However, harmless attempts to discover and .tell all are bound to be made, and much pub- 1,...leitY and praise has been accorded to Pressure 1.°11P, 'the campaign for commercial television,' DY an American professor, H. H. Wilson (Seeker and Warburg, 18s.).

Here 1 think I should mention that the other year I started to ride the same trail as Mr. Wilson, and in the course of my researches 1 was very pleasantly entertained by him and his wife at Princeton. He had been in England to gather material—and in passing, let us note that one of the most remarkable things about his book is that it was not done on a Ford Founda- tion Grant. He met many of the people con- cerned with ITV : I, as it happened began by going through all the cuttings about ITV in a national newspaper's library. My complaint about his book is that his diggings, fascinating though they are, do not convey enough of the scope and complexity of his subject.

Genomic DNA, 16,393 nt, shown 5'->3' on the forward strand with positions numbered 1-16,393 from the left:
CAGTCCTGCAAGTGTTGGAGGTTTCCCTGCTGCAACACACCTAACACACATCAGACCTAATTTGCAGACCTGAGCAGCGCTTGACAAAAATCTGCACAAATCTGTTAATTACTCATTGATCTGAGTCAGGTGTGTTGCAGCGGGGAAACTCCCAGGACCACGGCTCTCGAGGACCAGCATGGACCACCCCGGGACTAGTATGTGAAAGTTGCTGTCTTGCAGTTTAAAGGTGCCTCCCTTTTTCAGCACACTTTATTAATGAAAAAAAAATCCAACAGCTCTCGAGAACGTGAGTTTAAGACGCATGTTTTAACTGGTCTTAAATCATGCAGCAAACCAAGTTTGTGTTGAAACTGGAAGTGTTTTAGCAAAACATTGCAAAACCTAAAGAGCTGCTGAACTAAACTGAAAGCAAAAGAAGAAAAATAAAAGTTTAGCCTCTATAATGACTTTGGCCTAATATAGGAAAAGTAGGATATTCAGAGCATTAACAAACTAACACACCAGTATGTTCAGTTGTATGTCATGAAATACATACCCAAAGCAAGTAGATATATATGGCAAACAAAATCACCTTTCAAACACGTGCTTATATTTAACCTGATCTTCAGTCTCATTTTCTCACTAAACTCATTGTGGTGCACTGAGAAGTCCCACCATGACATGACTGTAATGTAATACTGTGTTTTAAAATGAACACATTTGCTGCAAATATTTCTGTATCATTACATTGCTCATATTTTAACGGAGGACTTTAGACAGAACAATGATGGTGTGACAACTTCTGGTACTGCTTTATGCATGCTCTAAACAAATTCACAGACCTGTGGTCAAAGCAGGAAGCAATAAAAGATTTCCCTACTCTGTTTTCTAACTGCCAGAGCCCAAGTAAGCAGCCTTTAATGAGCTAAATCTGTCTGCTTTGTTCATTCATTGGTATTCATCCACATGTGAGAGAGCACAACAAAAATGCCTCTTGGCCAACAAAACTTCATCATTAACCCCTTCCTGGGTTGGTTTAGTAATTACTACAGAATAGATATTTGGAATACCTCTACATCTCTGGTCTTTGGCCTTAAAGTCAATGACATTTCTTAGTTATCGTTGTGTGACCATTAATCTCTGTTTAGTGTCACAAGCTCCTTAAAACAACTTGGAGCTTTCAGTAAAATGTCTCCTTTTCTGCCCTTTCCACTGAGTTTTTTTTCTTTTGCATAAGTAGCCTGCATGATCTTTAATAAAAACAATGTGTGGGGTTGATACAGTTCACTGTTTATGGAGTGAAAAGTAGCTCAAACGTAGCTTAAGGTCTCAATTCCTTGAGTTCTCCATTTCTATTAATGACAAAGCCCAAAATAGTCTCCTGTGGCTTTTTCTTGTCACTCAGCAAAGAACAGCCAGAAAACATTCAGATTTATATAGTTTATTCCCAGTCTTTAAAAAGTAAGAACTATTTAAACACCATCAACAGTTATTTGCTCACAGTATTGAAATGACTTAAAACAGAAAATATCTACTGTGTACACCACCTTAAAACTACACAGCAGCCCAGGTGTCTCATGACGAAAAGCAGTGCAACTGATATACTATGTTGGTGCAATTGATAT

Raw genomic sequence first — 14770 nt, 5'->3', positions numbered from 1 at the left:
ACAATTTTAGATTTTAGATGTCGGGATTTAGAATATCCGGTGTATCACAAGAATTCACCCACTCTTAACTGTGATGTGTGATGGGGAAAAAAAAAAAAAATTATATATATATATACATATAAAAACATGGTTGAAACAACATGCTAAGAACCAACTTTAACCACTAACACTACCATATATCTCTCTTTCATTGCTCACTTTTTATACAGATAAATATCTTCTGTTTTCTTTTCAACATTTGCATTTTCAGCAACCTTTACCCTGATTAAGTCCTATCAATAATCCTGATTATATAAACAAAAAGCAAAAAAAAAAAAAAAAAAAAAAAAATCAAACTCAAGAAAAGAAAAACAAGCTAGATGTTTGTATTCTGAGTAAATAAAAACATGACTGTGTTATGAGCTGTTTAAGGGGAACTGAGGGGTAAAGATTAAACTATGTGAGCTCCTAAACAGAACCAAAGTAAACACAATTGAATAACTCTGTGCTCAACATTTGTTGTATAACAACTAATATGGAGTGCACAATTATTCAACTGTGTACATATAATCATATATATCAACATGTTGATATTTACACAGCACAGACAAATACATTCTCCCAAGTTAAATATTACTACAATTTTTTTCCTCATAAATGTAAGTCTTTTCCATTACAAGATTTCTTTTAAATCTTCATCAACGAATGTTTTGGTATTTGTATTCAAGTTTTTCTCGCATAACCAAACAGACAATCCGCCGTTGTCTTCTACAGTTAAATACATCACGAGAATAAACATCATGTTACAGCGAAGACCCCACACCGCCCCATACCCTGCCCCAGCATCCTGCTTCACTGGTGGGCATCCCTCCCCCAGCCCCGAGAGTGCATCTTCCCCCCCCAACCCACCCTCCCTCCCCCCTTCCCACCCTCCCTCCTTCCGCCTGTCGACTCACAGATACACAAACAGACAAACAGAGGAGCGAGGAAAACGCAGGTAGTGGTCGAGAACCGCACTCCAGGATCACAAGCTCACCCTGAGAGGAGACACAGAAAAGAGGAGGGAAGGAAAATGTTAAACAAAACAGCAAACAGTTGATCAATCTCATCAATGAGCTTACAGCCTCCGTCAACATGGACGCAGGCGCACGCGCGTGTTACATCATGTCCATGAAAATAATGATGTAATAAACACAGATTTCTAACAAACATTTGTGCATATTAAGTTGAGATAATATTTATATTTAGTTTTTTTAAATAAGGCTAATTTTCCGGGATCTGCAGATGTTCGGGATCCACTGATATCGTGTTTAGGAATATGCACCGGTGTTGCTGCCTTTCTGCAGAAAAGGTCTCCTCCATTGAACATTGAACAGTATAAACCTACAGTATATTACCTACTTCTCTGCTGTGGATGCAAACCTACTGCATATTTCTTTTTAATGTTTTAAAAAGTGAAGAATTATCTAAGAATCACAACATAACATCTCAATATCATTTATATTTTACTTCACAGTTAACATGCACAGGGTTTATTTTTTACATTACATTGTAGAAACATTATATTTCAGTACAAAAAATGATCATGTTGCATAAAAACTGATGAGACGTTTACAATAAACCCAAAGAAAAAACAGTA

Mr. Wilson sees the creation of ITV mainly as a triumph for a small posse of Tory back- benchers—and incidentally. I find nothing dis- honourable about the behaviour of these back- benchers. There was never any secret about their affiliations in advertising and public relations, and it is silly to assume (as some seem to do) that a cause must be invalidated because its pro- tagonists have professional interests at stake.

But the drawback to Mr. Wilson's approach is that the Television Act represents much more than the political success of a small pressure group inside Parliament. In fact, what is most fascinating about the story is the varied rami- fications of the movement to bring in commer- cial TV, and what is disturbing is the extent to which Parliament was bypassed.

There were, at the simplest level, several clear factors, ploys and risks involved.

One was the conversion of Mr Norman Collins, and this I think Mr. Wilson underrates, if only because Mr. Collins makes no important appearance in his narrative until half-way through, whereas in a sense ITV began as a gleam in Mr. Collins's eye. In 1948, Mr. Collins went to America for the BBC to gather evidence to combat commercial television; in 1950 he re- signed from the Corporation, and in 1951 he went to America again, returning with evidence that commercial television was a necessity here. It actually matters little whether, as the BBC canard goes, he resigned from pique because he was not given control of BBC TV, or whether, as in his own version, it was a question of dis- agreement on principle. What counts is the for- midable personality of the man.